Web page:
Last weekend, I decided to binge watch the classic sitcom Good Times on TV One, but due to a child's birthday party and Christmas play rehearsals, all of that TV watching was interrupted. Still, I managed to catch a few more episodes on Sunday night. One in particular, "The IQ Test," which aired in the dark ages of 1974, was worth the wait.
In it, the youngest son of Florida and James Evans, the black power-minded Michael, refuses to take the school-administered IQ test because he feels the inherent assumptions of the test and its creators make it impossible for black students to perform well. Florida and James, of course, scold their son for being rebellious. But later, following a confrontation with the school administrator, a calculator-cuddling, number-crunching fool, Michael's suspicions are confirmed. Sadly, this story is still relevant today.
Now listen, I don't pretend to understand what goes on in the mind of a lawyer, but I couldn't believe it when I read that Supreme Court Justice Antonin Scalia said blacks are better off attending "less-advanced" and "slower-tracked" colleges because they aren't ready for the rigors of top-tier universities. Statements like that stink, and not just because they've been debunked time and time again. I've been challenging similar assumptions all my life, and I know first-hand what affirmative action can do for black students.
When I was in high school, I wanted to take an AP English class, but the teacher thought very little of my capabilities. The teacher explained rather brusquely that black people don't do well in AP classes, so I should take something else. Hmm.
Well, this ol' gal had some moxie back then. I refused her recommendation to take something else and worked my pecan-brown behind off because I was determined to prove her wrong. Once it became clear that I could compete, the hostility directed toward me abated a bit. That class was pivotal for me and provided a rich foundation that continues to be a blessing.
Four years later, another assuming instructor nearly derailed me. This professor was a smart, salty, old dog, and I loved hearing about his global adventures. In fact, the time I spent in his class whet my appetite for a career in government. After the final exam of the semester, we talked about my future and job options. Without hesitating I announced my goal to work for the Central Intelligence Agency. When I said that, the professor's already withered face sank. Nearly 30 years later, I can still hear his words: "Toby, you're a nice girl, but you won't get in. They only take the best and the brightest. You should go somewhere else." Hmm.
I remember muttering something — no, I didn't cuss the man — but I wasn't going to share my tears either. I quickly turned and walked away. As I made my way across the University of South Carolina campus, I saw a growing crowd. Who were all those people and why were they so dressed up? Friends, I had forgotten it was college recruiting day.
I stopped crying immediately, put on some lipstick, and picked up my pace. The very first booth that I walked into was, yep, the CIA. The recruiter was a tall, handsome brother named Avon Harding. He was so kind to me and listened to my story through another round of tears. "I'm sorry that happened," he said, "but don't worry about it. Take this application home and we'll be ready for you by January." Being naïve is a lovely thing: I did the whole thing in pencil that weekend and wrote an essay about the changing face of China.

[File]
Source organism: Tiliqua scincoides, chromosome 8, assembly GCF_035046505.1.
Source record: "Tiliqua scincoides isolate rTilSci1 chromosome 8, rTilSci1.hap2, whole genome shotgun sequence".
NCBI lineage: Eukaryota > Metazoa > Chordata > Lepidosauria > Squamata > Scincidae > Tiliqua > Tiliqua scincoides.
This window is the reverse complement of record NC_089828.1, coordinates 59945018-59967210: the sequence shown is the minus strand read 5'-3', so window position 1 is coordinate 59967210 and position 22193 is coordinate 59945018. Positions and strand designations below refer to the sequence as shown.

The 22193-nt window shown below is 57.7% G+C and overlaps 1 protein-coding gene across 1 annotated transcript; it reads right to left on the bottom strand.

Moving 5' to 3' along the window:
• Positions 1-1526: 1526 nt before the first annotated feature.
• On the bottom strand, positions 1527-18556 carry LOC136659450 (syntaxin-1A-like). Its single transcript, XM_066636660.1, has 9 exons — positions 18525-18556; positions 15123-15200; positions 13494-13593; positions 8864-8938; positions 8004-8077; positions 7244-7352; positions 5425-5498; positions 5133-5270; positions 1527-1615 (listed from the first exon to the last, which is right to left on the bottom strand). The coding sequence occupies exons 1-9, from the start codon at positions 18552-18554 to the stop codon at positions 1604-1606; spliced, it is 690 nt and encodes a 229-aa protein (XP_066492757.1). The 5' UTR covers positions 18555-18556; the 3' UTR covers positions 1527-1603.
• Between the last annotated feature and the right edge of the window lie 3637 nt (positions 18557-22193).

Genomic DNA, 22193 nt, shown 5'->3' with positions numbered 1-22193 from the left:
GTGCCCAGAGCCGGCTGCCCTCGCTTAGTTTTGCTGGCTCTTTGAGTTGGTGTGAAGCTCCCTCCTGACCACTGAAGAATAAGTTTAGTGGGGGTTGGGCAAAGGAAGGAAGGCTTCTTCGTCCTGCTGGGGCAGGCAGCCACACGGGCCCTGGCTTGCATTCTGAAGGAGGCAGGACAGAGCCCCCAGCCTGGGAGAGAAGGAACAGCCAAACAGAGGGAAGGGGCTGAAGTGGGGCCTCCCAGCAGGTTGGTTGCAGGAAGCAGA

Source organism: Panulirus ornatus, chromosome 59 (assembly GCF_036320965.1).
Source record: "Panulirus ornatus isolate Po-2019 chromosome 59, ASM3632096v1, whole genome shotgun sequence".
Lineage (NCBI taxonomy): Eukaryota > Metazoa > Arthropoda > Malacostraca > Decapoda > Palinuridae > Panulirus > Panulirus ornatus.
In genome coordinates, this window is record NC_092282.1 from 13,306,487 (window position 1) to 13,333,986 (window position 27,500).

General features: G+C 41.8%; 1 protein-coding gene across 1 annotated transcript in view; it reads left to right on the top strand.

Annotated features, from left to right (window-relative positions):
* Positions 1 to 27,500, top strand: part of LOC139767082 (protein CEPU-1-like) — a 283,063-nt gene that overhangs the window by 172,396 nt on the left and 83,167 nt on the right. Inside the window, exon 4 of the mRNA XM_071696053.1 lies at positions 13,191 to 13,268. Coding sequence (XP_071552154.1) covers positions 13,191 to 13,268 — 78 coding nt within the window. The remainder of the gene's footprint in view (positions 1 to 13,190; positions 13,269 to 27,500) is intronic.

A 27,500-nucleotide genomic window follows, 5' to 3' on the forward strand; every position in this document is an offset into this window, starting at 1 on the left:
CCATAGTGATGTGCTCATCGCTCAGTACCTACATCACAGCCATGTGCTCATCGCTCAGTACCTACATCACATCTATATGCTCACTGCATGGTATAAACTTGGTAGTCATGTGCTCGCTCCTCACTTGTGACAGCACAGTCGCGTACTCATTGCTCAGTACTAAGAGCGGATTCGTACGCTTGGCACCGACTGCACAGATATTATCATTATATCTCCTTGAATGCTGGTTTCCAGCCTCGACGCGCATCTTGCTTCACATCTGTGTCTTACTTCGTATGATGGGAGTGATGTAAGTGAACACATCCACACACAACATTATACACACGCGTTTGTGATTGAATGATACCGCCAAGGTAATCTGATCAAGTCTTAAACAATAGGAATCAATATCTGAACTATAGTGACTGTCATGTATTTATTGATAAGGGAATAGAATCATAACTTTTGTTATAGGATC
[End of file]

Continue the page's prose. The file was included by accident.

Fourteen months after that encounter with Mr. Harding, this daughter of slaves, just five generations away on Mom's side, got out of a cab and walked into one of America's most elite government agencies to begin a great career. Had it not been for Avon Harding and the CIA's affirmative action policy, I wouldn't have seen the inside of that building.
I know times have changed. Some of us have moved on up. Some of us live in gated communities. Some of us on secluded islands. But do you really believe, in your heart of hearts, that things are really equal across the board? Oh wait, try the holodeck on the Starship Enterprise. You might find equality in there. But when you exit, equality will still be an elusive ideal just out of reach. Black people are still fighting for equal opportunities, and I suspect we always will be.
A few years ago, while working on my second and (still unpublished) book, I tried to find Mr. Harding. I was unable to. Just before entering the race for mayor of Charleston, I tried to find him again. I wanted to tell him about all the great things that had happened in my professional life. I wanted him to know how much that single meeting had changed the trajectory of my future. Had he not been there to redirect, my path would have been dramatically different. Because of the foundation that I received, I was in a position to run, as the first black woman, for mayor of one of America's most beloved cities. Unfortunately, by the time I tracked him down he had passed away, but not before leaving behind an amazing legacy of love and service.
Friends, change is coming, and if it's aimed at tearing up the blood-bought progress of the past, then stories like mine will disappear. It's not enough that my journey has been great — great journeys must become the norm across the board. But in order for that to happen, the erroneous assumptions shared by Judge Scalia and others about the capabilities of black people must be erased. We aren't there yet.